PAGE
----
What Ibaka is doing for the first string, Maynor is beginning to muster for the second.
Admittedly less assertive through the first three games while trying to integrate Kevin Martin, Maynor is now taken it upon himself more to provide scoring punch in the second unit. Similar to Ibaka, Maynor has increased his production over the past three games, averaging 10.7 points on 10-for-19 shooting (53 percent) after netting only three points per game on 4-for-11 shooting (37 percent) in the first three contests.
The turning point perhaps can be credited to a conversation Brooks had with his reserve point guard following a scoreless 12-minute performance in that stunner at home against Atlanta.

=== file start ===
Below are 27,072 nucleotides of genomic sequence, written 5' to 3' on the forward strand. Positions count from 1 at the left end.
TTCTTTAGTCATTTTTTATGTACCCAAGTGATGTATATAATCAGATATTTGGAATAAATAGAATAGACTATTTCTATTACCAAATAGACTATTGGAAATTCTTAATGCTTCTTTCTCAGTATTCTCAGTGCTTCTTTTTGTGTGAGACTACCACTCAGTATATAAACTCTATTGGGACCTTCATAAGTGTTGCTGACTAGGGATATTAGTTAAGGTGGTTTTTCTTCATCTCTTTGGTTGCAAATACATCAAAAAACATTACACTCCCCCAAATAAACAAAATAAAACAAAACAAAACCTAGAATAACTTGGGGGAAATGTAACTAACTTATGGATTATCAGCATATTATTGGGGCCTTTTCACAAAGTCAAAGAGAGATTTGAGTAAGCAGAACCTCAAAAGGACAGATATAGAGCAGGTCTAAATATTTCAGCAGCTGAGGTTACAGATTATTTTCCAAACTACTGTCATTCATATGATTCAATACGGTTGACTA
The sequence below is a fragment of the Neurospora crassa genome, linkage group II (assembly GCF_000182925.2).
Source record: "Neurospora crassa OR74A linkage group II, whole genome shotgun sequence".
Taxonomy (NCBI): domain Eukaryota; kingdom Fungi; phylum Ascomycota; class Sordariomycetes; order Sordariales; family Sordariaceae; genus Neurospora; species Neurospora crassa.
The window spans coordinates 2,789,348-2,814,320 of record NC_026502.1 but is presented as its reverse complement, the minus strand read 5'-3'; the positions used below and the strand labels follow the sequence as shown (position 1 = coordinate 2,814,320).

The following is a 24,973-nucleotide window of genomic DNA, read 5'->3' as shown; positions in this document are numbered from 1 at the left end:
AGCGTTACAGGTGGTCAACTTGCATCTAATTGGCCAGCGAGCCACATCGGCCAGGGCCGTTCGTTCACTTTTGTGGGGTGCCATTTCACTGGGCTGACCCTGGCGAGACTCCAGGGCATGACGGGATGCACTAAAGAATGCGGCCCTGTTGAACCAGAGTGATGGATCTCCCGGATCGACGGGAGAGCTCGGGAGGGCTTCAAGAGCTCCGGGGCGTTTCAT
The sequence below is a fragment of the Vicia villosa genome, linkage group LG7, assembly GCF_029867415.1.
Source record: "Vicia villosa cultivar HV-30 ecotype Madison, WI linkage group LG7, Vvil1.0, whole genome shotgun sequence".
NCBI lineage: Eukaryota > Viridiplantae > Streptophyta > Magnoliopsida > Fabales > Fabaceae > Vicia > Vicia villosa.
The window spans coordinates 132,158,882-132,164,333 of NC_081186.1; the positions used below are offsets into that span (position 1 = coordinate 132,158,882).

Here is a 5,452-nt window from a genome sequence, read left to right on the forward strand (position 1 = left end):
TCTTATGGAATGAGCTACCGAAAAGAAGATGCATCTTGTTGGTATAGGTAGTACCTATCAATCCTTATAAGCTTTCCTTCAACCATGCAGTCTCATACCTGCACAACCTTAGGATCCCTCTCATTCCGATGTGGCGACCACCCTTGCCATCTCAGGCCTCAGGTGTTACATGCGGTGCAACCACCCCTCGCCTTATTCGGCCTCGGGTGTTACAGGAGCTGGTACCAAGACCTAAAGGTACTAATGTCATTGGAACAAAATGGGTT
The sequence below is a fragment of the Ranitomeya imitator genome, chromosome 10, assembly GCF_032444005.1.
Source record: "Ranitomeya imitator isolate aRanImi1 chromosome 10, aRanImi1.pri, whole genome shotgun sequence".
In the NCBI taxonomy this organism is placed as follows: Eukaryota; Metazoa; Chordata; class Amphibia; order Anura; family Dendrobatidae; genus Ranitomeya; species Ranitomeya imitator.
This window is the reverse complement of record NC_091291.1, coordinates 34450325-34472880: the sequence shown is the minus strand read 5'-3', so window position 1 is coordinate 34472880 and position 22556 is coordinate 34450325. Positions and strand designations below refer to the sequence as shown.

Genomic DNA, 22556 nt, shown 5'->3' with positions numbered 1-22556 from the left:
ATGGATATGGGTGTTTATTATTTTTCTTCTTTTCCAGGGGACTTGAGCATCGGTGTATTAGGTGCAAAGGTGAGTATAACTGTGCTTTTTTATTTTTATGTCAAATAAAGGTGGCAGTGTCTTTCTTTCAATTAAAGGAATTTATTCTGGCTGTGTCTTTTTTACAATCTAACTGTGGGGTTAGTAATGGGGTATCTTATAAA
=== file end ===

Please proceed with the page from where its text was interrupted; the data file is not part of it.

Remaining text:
“I said: ‘We just have to be more aggressive, Eric. You can't just expect it to come to you and just play your minutes as if things are just going to work out. You've got to make things work out,'” Brooks said. “And I thought he's done a good job with that. He's been attacking, he's been taking his shot … and each game now he seems to be a little more comfortable.”
The Thunder seems to be settling in, too.
Oklahoma City had a season-low 17 turnovers and registered 21 assists, the fourth straight game that the Thunder has toppled 20 assists.
Defensively, the Thunder held the Pistons to 41.4 percent. But there clearly is room for improvement, as Brooks called the second half effort average after the Thunder held the Pistons to 38.6 percent shooting in the first half. Detroit scored 52 points on 44.2 percent shooting in the final 24 minutes and grabbed 12 of its opponent season-high 16 offensive rebounds after the break.
“We could be a lot better,” said Durant. “I'm never satisfied. It's a long season, and it's an up-and-down season, I know. But we could be a lot better. We just got to find a way to do it for 48 minutes as far as the energy is concerned.”